While the UK’s different curricula and qualifications set out what children should be taught about food and nutrition, there is no other specific guidance on teaching food and nutrition to pupils with additional needs.

The guide has been developed by the British Nutrition Foundation’s Education Team – a group of specialists with expertise in food education, teaching and nutrition science – through consensus-building exercises with primary and secondary school practitioners, awarding organisations, initial teacher training providers, and experts in supporting pupils with additional needs across the UK.

Frances Meek, Senior Education officer, British Nutrition Foundation, comments: “It is essential for all children and young people to have good education on food and nutrition, so that they are equipped with the necessary skills to cook and feed themselves well and keep healthy. Practical work, like cooking, develops fine, gross and sensory skills and it can also provide social experiences and opportunities for pupils to develop skills for independent living and the world of work, especially within catering and hospitality. Our new guide defines the characteristics of good practice that are specific to teaching food and nutrition to pupils with additional needs, therefore supporting school communities to make a meaningful difference to the inclusion and progress of all pupils.”

The British Nutrition Foundation has worked in collaboration with a range of professional educators to exemplify how the characteristics in the guide can be put into practice.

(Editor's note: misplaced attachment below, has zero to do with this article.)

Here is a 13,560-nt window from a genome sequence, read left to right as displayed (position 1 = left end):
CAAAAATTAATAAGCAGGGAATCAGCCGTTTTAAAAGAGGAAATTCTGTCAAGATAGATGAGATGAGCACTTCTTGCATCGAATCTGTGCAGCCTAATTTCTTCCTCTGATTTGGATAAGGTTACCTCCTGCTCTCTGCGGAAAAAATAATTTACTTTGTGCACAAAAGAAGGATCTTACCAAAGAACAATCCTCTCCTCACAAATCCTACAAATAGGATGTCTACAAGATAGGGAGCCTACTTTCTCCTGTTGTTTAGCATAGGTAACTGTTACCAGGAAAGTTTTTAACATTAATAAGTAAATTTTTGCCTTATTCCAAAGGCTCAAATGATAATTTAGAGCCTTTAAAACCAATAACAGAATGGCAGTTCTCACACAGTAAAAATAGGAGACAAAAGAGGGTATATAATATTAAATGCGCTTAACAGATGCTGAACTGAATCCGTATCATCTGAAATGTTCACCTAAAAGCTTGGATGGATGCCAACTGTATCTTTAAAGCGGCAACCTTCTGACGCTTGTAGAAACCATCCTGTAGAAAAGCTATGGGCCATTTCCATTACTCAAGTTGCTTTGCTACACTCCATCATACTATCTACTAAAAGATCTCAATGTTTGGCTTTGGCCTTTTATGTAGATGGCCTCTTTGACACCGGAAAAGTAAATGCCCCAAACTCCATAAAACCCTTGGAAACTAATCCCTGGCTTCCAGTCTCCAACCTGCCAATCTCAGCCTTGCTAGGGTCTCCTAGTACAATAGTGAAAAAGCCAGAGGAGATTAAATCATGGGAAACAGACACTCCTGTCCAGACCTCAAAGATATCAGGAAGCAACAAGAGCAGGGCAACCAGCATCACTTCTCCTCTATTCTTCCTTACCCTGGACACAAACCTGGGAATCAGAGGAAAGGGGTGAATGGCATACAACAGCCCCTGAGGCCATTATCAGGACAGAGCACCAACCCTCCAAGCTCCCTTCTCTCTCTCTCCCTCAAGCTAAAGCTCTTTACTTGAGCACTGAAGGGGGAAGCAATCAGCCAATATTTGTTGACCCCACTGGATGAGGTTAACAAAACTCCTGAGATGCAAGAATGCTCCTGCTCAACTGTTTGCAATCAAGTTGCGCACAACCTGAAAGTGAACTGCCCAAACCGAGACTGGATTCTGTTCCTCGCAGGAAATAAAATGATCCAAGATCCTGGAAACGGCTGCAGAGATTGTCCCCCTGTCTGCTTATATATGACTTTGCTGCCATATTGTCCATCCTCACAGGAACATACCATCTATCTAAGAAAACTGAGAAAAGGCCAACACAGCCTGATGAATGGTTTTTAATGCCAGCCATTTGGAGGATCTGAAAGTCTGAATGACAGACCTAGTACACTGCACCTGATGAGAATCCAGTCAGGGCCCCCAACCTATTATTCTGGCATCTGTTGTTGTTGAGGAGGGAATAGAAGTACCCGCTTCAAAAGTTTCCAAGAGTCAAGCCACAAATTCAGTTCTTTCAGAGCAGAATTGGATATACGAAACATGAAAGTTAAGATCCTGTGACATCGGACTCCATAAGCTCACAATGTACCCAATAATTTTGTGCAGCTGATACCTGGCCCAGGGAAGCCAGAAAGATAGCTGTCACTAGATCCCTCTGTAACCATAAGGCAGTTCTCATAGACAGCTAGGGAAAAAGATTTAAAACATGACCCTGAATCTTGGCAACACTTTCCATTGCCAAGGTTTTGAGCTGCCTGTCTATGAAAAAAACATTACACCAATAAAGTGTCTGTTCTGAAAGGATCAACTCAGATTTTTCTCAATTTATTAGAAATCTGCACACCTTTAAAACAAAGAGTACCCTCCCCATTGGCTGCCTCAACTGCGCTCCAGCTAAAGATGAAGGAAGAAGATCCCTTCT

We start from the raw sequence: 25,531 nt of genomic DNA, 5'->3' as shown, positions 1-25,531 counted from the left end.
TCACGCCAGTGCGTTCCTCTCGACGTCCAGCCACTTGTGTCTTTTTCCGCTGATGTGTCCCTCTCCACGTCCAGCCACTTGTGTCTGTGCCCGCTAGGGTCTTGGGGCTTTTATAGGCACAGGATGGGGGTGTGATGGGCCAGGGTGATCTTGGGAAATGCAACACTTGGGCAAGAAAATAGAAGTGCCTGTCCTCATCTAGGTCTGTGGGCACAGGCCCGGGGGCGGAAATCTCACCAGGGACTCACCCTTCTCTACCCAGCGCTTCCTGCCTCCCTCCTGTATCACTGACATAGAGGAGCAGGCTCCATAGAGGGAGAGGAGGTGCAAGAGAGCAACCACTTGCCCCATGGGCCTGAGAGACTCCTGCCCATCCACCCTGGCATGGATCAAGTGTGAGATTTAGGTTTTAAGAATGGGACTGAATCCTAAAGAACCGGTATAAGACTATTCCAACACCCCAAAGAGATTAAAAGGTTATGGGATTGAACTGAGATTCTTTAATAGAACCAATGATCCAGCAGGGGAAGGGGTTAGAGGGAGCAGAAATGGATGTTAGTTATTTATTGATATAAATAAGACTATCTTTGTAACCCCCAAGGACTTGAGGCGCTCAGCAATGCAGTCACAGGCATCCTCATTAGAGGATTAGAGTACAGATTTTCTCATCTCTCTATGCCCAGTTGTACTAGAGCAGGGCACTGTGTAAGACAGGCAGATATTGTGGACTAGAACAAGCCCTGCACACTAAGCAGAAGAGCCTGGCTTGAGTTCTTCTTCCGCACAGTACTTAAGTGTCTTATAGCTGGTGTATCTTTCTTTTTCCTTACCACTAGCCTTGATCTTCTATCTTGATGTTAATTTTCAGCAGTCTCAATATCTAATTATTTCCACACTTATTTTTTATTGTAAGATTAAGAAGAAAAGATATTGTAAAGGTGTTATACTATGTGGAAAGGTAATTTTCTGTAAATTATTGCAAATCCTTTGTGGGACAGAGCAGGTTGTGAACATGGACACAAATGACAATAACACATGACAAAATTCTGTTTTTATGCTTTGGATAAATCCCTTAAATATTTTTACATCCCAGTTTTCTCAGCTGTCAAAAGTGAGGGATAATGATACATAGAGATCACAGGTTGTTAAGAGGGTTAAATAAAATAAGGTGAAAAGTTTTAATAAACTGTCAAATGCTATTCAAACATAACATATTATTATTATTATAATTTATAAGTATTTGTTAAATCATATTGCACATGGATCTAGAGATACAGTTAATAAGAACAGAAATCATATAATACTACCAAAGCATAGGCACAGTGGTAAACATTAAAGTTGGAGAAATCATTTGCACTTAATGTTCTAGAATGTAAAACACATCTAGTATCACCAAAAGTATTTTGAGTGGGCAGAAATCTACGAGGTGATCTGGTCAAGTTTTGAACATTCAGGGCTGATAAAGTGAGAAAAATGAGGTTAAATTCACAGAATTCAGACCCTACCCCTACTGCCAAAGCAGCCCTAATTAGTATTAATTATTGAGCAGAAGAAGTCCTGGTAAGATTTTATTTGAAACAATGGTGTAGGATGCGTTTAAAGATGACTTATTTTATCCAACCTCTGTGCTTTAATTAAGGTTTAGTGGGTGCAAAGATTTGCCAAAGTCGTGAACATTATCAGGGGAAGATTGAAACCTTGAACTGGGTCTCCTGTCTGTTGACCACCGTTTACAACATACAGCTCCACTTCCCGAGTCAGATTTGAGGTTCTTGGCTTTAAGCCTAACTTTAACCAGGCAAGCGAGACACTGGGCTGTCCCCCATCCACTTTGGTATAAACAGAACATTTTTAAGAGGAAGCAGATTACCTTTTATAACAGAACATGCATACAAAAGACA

Laura Kelly, a food and nutrition teacher at St Columbanus’ College in Bangor, Northern Ireland, explains why it’s critical for staff to fully understand and plan for an individual pupil’s learning and teaching needs: “As teachers, one of our most important roles is to know each of the pupils in our care. For me, as a food and nutrition teacher, it is important to set subject specific targets based on a pupil’s needs and to implement strategies or make adjustments to ensure inclusion in lessons. For example, this could mean lowering workbenches for a pupil that uses a wheelchair or purchasing adapted equipment, such as knives with angled handles. Knowing my pupils means that I can plan tailored lessons and ensure that, no matter what the topic, my pupils can achieve their full potential.This new guide is an invaluable resource for teachers as it clearly sets out what we need to aim for in terms of best practice for supporting pupils with additional needs.”

The new guide for pupils with additional needs follows two existing guides developed by the British Nutrition Foundation to support primary and secondary teachers to become even better teachers of food and nutrition. Since they were published in 2019 and 2020, the two resources have received over 3,600 downloads and nearly 2,000 teachers have registered to complete online professional development courses based on the guides. Identifying a gap in provision, the British Nutrition Foundation has subsequently developed this third guide to increase access for children and young people with additional needs.

The British Nutrition Foundation is a registered charity that delivers impartial, authoritative and evidence-based information on food and nutrition. The charity has 30 years of experience in supporting food and nutrition education in UK schools, through the Food – a fact of life education programme. In the past year, over 560,000 teachers have used the British Nutrition Foundation’s dedicated school website, downloading over 1.5 million resources. 1,114 teachers have also attended virtual training, workshops, conferences and webinars, through Food – a fact of life this year

Free training for teachers of pupils with additional needs will take place during May and June 2021 and pupil resources will also be available later in the year.

Recommend0 recommendationsPublished in Skills and apprenticeships

Related Articles

City & Guilds Associate Vacancies available - FE News